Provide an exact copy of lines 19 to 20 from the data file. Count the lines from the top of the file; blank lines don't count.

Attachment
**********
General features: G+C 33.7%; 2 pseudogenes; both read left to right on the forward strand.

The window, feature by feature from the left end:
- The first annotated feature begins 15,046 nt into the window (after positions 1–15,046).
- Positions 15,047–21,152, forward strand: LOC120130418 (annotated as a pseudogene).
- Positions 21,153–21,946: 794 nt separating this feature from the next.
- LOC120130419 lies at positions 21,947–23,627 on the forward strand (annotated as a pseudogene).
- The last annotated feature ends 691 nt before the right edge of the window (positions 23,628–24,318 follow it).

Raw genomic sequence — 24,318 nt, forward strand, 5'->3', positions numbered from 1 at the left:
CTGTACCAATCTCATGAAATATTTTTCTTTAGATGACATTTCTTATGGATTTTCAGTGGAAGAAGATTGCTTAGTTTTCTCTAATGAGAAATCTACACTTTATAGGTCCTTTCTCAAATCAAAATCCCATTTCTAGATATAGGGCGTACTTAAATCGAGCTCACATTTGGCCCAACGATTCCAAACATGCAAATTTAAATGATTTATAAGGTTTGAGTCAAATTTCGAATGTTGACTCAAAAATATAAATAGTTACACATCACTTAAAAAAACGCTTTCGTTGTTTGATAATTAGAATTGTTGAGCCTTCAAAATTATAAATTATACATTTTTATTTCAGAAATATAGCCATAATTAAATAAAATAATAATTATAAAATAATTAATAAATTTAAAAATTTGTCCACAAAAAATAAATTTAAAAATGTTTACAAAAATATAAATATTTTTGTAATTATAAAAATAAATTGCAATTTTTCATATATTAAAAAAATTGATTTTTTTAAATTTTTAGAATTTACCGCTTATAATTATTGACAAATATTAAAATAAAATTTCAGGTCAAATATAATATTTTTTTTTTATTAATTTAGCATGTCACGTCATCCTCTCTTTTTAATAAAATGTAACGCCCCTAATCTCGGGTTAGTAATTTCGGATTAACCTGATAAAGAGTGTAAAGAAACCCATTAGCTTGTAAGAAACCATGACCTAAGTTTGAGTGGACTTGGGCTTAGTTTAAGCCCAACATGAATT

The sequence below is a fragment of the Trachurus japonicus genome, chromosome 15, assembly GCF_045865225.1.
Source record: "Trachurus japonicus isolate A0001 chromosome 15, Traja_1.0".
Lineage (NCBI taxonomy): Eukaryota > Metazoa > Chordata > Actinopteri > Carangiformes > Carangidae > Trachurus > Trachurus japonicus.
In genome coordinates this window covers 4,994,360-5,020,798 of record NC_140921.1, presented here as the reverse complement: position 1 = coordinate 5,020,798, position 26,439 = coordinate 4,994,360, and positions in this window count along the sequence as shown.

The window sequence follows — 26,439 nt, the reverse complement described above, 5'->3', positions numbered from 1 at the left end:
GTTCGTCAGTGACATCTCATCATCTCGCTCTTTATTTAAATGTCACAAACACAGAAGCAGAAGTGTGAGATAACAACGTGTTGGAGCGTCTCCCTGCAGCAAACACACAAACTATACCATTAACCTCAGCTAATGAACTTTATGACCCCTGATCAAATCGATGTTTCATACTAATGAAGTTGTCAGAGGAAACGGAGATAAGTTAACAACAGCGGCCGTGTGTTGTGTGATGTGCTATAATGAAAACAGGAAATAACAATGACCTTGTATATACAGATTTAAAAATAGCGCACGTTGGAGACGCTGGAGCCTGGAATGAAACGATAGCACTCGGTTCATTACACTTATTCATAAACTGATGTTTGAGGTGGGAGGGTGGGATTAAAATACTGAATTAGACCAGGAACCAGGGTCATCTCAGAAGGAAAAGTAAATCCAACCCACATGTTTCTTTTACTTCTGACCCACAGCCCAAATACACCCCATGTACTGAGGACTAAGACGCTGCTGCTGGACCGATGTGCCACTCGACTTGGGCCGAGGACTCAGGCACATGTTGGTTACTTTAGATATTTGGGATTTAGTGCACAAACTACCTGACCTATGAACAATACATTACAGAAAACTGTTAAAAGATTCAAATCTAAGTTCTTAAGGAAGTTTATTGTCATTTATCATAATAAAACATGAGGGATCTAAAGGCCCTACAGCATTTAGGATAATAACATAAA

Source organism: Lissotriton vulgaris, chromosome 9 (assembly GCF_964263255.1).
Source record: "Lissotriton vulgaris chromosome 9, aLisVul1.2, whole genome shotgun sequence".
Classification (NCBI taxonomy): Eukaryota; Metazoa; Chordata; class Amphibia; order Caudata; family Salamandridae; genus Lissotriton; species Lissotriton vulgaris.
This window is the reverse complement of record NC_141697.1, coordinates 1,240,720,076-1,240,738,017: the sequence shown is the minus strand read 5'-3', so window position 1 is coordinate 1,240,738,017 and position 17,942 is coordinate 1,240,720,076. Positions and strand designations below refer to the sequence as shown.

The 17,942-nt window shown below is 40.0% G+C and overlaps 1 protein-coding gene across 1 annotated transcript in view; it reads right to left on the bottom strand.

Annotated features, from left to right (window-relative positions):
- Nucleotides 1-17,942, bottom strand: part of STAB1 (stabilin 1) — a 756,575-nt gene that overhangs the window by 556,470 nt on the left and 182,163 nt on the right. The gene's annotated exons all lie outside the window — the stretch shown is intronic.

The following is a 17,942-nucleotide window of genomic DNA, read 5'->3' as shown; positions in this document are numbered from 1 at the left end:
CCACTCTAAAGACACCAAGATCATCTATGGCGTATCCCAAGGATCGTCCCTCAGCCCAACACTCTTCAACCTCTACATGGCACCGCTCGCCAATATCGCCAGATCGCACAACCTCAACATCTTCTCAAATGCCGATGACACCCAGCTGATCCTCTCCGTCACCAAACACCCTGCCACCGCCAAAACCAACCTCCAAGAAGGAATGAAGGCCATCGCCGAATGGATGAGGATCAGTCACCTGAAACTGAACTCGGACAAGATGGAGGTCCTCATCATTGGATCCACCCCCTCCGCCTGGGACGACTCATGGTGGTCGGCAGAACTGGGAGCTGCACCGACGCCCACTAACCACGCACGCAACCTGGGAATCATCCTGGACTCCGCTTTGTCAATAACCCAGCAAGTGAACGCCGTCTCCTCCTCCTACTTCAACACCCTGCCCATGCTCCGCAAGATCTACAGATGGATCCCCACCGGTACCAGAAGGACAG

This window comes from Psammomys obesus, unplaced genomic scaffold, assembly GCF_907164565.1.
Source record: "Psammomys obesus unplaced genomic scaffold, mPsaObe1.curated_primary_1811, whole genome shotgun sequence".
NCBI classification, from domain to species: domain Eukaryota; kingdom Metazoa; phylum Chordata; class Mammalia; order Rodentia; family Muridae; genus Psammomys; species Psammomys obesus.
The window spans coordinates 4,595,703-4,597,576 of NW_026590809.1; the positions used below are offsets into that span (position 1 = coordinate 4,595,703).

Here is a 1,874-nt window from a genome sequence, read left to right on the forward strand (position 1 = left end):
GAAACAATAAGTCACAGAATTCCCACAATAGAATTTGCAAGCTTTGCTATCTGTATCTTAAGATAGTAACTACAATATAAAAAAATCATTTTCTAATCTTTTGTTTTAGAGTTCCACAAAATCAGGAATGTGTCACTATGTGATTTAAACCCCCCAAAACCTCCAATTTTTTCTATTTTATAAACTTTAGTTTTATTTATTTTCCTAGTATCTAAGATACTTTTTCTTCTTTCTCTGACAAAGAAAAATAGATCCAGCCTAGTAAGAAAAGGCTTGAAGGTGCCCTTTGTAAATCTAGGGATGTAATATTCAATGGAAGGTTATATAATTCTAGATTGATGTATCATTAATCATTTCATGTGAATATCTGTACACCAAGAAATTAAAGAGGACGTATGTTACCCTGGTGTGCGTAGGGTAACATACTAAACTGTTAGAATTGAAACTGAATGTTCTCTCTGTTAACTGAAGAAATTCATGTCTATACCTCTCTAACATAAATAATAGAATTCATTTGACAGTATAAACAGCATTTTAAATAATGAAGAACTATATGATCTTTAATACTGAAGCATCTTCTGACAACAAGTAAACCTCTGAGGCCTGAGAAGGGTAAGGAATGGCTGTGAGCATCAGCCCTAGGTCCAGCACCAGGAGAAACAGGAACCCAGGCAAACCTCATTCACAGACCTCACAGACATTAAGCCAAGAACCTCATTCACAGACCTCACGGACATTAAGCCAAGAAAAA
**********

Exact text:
This window is the reverse complement of record NC_141697.1, coordinates 1,240,720,076-1,240,738,017: the sequence shown is the minus strand read 5'-3', so window position 1 is coordinate 1,240,738,017 and position 17,942 is coordinate 1,240,720,076. Positions and strand designations below refer to the sequence as shown.

The 17,942-nt window shown below is 40.0% G+C and overlaps 1 protein-coding gene across 1 annotated transcript in view; it reads right to left on the bottom strand.